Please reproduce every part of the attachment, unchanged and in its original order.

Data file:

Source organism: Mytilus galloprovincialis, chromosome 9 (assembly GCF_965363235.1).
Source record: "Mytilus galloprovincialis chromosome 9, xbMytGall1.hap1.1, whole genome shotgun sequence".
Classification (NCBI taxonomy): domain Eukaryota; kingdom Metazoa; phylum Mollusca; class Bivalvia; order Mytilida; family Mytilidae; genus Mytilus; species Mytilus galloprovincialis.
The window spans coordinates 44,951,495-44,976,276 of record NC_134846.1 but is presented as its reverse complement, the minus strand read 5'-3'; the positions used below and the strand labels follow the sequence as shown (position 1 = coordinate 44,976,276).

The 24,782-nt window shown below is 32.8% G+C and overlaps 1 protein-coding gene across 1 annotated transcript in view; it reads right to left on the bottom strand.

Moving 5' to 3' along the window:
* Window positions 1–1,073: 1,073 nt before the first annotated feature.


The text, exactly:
Source organism: Mytilus galloprovincialis, chromosome 9 (assembly GCF_965363235.1).
Source record: "Mytilus galloprovincialis chromosome 9, xbMytGall1.hap1.1, whole genome shotgun sequence".
Classification (NCBI taxonomy): domain Eukaryota; kingdom Metazoa; phylum Mollusca; class Bivalvia; order Mytilida; family Mytilidae; genus Mytilus; species Mytilus galloprovincialis.
The window spans coordinates 44,951,495-44,976,276 of record NC_134846.1 but is presented as its reverse complement, the minus strand read 5'-3'; the positions used below and the strand labels follow the sequence as shown (position 1 = coordinate 44,976,276).

The 24,782-nt window shown below is 32.8% G+C and overlaps 1 protein-coding gene across 1 annotated transcript in view; it reads right to left on the bottom strand.

Moving 5' to 3' along the window:
* Window positions 1–1,073: 1,073 nt before the first annotated feature.